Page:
Challenges

The key challenges Singapore’s public housing system faces are how to effectively cater to the needs of an increasingly diverse society, and respond to wide-ranging changes on both the social and economic fronts.

As Singapore society becomes more diverse, the housing system must provide for households of different sizes, financial means, social needs and housing expectations.

Top-end public housing has greyed the distinction between public and private housing; yet, providing housing for Singapore’s poorest families has become more difficult. Smaller flats dwindled in supply in the late 2000s, and as housing became more expensive, the only option available to such families were public rental flats, which were limited in supply. As a result, policymakers had to respond by building rental flats for the first time in years.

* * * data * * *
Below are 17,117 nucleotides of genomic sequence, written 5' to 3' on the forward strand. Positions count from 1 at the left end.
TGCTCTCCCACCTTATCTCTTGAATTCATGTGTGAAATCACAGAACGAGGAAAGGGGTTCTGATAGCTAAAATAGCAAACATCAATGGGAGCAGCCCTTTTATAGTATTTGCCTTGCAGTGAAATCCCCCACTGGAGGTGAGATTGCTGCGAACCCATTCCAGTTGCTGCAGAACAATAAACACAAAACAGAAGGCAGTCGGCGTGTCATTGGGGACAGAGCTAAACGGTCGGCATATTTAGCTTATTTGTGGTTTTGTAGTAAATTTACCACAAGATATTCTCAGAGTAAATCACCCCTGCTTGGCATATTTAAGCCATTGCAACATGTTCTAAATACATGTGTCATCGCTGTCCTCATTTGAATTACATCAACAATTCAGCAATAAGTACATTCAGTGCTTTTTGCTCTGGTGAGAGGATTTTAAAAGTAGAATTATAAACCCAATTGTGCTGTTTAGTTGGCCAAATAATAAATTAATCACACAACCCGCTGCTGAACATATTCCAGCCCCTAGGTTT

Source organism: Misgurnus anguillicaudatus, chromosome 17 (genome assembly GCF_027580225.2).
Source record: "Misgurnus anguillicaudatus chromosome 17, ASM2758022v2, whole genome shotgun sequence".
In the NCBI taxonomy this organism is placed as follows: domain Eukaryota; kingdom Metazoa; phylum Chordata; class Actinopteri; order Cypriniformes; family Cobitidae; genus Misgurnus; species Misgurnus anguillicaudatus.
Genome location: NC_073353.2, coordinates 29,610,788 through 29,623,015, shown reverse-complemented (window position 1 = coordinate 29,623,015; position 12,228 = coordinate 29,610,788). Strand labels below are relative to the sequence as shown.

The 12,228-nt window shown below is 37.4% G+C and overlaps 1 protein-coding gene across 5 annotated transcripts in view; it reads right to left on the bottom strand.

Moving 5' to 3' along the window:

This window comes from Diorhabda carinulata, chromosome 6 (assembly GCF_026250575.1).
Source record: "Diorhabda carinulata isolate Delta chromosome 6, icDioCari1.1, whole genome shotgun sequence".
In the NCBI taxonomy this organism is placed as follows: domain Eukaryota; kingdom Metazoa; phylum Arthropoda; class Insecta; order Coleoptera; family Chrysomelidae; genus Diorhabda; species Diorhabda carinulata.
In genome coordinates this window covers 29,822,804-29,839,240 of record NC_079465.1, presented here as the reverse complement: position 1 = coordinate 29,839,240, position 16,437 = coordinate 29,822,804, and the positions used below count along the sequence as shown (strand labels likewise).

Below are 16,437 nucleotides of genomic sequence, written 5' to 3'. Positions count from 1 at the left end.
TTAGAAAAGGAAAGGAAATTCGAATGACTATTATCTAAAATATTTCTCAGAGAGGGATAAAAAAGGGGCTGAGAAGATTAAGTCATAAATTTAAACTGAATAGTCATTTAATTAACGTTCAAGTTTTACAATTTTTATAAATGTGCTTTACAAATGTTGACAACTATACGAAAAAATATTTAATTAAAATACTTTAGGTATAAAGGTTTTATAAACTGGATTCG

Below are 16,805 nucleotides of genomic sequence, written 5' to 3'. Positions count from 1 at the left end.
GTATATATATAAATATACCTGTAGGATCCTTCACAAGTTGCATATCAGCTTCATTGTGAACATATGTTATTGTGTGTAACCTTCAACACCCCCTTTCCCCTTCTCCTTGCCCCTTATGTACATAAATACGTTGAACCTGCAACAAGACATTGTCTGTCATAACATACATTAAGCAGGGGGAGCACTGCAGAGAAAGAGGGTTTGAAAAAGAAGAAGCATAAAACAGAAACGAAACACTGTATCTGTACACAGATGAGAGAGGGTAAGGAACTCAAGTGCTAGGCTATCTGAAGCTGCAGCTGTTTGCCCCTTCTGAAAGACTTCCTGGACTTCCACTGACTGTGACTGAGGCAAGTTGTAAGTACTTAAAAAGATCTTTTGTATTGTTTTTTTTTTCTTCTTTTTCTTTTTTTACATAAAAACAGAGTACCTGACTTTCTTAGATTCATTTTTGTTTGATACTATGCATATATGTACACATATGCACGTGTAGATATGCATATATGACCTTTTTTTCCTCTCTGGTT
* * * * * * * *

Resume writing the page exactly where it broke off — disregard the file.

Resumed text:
Social trends – such as a growing number of singles and single-parent families – are also challenging the definition of the traditional family unit. Housing rules will have to evolve in tandem; politically, it will be difficult to continue treating such groups as exceptions.